This week will turn to Chapter 6 of They Say/I Say “Planting a Naysayer.” We’ll also continue that shift this week by focusing on the relationship between sound and space. You’ll be asked to compare “The Soundscape” reading and Ways of Hearing podcast episode from last week to Ralph Ellison’s essay “Living with Music.” I am still grading your papers, but you should be seeing your grades in blackboard soon.
Here’s what’s coming up:
Week 7 (10/26-10/30)
- Tuesday (10/26): Zoom Meeting link
- Thursday (10/28):
This week you (hopefully) got the chance to make substantial progress on your first papers, and I hope not having any other work to do for this class helped.
**Speaking of the paper: Here is the link to the folder where you can upload your final draft. Please label the file with your first and last name (ex: Paul_Fess_Paper_1).**
Some of you need to catch up on blogs. Do so quickly because you will start to see zero grades if you don’t .
Here’s what’s coming up next week:
Week 6 (10/19-10/21)
Tuesday (10/19) Zoom Meeting link
- Ways of Hearing, “Episode 2: Space” (This link will take you to the homepage for the entire show. For this week, you only need to listen to “Episode 2: Space.” You can also find this podcast on other platforms such as Spotify, Apple Podcasts, etc.)
This week we talked about the almighty thesis statement, a concept that may have already played a central role in your writing lives, and if it hasn’t yet, it surely will in the future. I want to remind you that I would like you to bring your working thesis statement to our meeting next week. I advise that you use the Sheridan Baker worksheet to create your thesis. Remember a thesis should have two components: an argument and a rationale.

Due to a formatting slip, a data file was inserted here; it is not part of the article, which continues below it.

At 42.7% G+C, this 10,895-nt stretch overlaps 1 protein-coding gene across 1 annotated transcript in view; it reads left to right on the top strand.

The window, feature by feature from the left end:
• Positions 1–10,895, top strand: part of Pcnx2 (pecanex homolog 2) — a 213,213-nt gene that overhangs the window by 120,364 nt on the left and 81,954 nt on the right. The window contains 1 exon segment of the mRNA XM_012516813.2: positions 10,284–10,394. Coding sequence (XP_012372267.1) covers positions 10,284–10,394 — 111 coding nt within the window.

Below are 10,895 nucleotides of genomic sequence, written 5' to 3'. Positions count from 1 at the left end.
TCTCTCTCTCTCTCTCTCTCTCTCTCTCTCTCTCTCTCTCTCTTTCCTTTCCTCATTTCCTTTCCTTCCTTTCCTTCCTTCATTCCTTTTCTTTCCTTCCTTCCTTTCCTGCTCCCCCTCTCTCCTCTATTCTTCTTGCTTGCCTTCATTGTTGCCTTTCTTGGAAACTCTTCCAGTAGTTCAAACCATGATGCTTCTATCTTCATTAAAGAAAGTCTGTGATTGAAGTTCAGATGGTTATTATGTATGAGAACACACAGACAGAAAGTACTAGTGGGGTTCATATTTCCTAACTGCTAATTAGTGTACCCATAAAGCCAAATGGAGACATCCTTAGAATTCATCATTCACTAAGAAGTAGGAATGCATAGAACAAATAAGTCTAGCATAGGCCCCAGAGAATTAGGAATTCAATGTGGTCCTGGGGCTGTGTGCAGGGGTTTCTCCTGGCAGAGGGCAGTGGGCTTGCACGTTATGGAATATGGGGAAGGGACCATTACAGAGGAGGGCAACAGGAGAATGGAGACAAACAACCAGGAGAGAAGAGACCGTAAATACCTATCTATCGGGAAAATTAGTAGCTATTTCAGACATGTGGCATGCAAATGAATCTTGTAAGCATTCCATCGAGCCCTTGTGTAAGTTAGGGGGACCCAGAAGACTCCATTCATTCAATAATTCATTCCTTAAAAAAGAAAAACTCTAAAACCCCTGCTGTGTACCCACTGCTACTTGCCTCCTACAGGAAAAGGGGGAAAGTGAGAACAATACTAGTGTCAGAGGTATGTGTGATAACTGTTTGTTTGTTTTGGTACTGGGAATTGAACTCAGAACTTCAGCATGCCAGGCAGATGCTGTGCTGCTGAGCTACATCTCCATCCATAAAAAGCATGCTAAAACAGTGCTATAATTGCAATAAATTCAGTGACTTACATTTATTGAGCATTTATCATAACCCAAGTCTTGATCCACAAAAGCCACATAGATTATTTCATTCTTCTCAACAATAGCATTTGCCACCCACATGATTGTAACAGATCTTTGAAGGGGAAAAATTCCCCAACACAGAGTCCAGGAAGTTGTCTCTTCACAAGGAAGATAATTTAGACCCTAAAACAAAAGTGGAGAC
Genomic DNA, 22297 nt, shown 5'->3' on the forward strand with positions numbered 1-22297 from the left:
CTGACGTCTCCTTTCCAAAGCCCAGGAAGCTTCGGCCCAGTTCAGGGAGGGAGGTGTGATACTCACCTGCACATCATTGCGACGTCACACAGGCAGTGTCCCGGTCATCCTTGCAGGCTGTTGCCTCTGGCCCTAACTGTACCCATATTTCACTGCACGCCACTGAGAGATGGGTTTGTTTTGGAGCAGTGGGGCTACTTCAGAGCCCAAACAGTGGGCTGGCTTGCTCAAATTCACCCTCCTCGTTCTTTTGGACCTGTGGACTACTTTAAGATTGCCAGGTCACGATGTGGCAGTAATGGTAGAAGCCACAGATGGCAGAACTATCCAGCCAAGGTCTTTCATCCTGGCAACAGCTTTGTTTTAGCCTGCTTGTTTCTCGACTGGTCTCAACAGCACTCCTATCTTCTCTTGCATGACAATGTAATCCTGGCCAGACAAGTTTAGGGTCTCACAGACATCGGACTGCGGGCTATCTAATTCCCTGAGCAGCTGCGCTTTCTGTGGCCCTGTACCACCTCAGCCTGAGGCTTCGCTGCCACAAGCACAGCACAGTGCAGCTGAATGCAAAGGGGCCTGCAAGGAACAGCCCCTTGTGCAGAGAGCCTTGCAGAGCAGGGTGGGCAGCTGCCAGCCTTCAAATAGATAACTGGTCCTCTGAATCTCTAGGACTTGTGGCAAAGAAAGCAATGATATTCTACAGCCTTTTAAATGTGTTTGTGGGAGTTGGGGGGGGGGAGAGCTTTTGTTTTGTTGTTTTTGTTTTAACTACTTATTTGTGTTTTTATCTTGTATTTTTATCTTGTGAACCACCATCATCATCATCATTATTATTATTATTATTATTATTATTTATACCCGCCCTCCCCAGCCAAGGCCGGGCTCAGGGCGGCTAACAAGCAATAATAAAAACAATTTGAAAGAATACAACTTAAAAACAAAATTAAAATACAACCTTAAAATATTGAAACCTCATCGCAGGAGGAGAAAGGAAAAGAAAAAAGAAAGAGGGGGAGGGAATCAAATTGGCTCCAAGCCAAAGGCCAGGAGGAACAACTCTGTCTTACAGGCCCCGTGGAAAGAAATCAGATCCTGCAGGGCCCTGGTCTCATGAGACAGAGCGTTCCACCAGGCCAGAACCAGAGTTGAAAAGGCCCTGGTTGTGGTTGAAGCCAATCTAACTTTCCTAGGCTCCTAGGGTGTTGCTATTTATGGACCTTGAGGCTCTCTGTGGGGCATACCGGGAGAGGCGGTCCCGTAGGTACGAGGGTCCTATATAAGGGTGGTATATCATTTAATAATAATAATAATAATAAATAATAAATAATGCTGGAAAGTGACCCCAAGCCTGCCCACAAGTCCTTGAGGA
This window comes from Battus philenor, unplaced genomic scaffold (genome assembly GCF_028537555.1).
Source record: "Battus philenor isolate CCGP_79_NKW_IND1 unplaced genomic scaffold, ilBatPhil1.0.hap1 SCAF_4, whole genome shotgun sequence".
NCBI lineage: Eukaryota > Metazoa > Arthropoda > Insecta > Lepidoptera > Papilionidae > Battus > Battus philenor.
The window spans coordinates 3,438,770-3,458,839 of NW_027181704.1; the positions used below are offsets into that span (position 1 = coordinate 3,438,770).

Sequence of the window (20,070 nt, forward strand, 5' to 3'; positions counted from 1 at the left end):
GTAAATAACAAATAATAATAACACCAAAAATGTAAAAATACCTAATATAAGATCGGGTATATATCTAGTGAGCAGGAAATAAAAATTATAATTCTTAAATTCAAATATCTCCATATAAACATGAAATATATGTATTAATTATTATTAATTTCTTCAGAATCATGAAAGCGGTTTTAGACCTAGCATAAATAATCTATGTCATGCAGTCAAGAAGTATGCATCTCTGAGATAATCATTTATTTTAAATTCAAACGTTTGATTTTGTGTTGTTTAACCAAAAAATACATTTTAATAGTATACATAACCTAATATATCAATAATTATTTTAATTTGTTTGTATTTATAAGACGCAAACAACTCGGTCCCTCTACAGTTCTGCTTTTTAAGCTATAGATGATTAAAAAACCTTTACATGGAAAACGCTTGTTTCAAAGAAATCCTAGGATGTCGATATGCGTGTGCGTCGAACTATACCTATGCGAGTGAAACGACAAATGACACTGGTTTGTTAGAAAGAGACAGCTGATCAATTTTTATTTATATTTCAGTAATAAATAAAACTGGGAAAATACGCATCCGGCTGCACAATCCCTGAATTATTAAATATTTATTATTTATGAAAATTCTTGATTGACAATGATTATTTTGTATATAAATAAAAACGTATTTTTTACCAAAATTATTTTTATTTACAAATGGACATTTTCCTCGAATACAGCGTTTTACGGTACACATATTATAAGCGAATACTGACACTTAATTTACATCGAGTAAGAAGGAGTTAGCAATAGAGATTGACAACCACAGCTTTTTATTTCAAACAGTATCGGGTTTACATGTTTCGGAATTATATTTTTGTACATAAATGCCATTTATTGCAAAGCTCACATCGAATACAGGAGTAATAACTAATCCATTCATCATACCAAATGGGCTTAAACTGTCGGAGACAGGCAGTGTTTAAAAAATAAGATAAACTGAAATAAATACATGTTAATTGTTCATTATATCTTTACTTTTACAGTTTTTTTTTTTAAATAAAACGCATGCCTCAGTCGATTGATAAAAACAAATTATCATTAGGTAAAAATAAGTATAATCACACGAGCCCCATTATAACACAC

I also want to remind you that we won’t be meeting as a class at all next week. Instead, you will meet with me individually to discuss your paper. If you haven’t done so, please sign up for a time slot.
Additionally, I will grade blog #4 posts soon. Respondez!
What We’ve Done
As I say above, this week you embarked on your thesis journey. Keep the techniques and practices we talked about in mind.
Ways of Seeing, Episode 4: In this episode Berger discusses the ways advertising imagery seduces and convinces us into buying products by promising us fantasies of how our lives could be better. You might think about what Berger says here in terms of the advertisements you encounter around the city, on televisions, and online, in your daily lives.
Seeing Through Race, by Martin Berger (no relation to John, that I know of): Martin Berger lays out an alternative way of seeing photographs that document the Civil Rights era. He focuses on how they depict black suffering over black political activism in order to create sympathy for the movement. You might think about this in comparison to images of the protests that circulated in 2020.